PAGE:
2.3. Deep Learning Combined with Other Methods in Visual SLAM

In visual SLAM for dynamic environments, deep learning is combined with some other methods. For example, Han and Xi [27] proposed PSPNet-SLAM, which primarily eliminates dynamic points in two steps. First, the optical flow is employed to remove feature points with large optical flow values. Second, PSPNet is employed to eliminate the remaining feature points in the prior objects. In 2019, Xiao et al. [28] proposed dynamic-SLAM to improve the SSD algorithm and improve the detection recall rate, which is then used for dynamic object detection. Second, the selection tracking algorithm is employed to process dynamic object points to further improve the pose estimation accuracy in a dynamic environment. In addition, Cui et al. [29] proposed a tightly coupled SOF-SLAM method, which embeds SegNet as a separate semantic segmentation thread into ORB-SLAM2 to detect dynamic objects, and a semantic optical flow method is implemented to further eliminate the dynamic features. In 2020, Ai et al. [30] proposed visual SLAM for dynamic environments based on object detection. This method combines YOLOV4 and the dynamic object probability (DOP) model to detect dynamic objects. Here, the DOP model is employed to improve the efficiency of object detection and enhance system performance in terms of separating dynamic targets from static scenes. Thus, the visual SLAM system has higher accuracy and robustness in dynamic environments.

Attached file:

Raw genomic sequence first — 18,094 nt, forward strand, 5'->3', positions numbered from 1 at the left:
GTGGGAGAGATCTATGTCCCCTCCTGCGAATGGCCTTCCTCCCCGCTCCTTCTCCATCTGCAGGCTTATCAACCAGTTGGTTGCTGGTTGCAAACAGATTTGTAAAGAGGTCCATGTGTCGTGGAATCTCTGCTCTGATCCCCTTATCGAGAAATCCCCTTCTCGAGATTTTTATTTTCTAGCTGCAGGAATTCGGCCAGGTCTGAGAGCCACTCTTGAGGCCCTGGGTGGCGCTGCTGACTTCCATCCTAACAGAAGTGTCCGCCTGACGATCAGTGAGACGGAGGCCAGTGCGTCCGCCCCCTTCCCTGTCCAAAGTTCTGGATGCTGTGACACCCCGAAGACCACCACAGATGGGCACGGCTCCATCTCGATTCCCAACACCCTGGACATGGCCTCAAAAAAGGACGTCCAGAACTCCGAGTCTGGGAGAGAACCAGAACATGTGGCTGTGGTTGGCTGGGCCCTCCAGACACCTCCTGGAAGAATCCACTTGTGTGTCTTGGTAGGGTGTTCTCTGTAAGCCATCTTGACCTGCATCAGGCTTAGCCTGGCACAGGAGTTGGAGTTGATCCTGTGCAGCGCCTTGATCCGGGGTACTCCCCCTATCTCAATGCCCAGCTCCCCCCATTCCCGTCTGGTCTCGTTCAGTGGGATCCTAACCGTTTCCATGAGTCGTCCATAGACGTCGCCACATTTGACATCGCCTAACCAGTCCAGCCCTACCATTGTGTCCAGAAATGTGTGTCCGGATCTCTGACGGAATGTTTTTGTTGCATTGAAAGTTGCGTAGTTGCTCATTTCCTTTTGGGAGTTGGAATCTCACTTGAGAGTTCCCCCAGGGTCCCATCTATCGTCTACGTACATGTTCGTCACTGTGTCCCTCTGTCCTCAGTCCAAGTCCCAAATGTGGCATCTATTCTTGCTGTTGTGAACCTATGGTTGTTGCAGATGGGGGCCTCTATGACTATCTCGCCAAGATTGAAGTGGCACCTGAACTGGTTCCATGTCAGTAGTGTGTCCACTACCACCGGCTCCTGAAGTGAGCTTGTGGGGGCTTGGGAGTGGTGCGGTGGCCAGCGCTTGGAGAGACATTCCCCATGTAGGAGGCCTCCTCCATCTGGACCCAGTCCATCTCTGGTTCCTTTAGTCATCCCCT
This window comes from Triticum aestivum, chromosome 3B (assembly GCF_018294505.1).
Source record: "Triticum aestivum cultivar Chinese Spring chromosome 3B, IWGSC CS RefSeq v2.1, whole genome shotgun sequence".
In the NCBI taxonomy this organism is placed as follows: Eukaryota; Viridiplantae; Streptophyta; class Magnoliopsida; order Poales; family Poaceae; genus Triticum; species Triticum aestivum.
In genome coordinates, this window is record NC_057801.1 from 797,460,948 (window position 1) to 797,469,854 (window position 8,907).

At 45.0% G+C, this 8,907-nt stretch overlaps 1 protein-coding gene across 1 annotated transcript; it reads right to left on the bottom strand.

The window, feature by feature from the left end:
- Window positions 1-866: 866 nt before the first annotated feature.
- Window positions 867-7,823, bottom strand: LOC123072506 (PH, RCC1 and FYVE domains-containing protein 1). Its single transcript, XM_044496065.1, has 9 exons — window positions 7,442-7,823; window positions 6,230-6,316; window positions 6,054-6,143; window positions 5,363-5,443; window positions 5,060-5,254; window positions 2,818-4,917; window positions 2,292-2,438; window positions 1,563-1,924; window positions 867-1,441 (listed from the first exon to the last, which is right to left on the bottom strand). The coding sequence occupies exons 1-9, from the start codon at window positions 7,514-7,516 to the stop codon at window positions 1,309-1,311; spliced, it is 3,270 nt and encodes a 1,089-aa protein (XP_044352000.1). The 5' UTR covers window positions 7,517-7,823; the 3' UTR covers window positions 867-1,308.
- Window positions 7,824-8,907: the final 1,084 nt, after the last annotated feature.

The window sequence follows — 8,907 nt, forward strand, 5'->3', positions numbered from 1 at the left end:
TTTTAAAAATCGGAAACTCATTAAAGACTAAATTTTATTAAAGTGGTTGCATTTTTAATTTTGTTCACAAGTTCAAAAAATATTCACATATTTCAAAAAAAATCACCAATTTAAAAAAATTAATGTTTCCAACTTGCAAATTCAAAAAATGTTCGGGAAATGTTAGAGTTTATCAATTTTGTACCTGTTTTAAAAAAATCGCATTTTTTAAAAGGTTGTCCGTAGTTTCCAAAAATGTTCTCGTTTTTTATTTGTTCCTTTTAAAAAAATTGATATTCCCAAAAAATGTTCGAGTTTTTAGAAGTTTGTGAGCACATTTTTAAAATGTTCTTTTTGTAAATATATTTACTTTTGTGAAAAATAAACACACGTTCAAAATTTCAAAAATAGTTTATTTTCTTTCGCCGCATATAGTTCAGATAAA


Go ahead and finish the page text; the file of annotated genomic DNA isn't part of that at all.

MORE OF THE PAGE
2.4. Proposed System

Here, this paper describes the proposed visual SLAM system for an indoor dynamic environment in detail. First, provide an overview of the framework. Then, a lightweight deep convolutional neural network employed in the proposed system for semantic segmentation is described. Finally, the preprocessing stage of tracking is briefly described, including the potential dynamic object detection and background restoration.

2.5. Basic Framework

The most relevant problem in visual SLAM for indoor dynamic environments is interference from movable objects, such as humans and accompanying animals, which results in unsatisfactory positioning and mapping. Thus, this paper proposes a lightweight robust dynamic SLAM system that uses a new semantic segmentation method (LRD-SLAM). Figure 1 shows an overview of the proposed LRD-SLAM system, and the basic framework of the LRD-SLAM system is shown in Figure 2. It includes the following features. First, a separate semantic segmentation thread is implemented. This semantic segmentation thread takes the original RGB image as input to obtain semantic labels for each pixel point. Second, the preprocessing stage of tracking is implemented in the tracking thread to remove interference from dynamic map points such that the visual odometer for visual SLAM performs robustly for camera pose calculation in dynamic environments.

2.6. Semantic Segmentation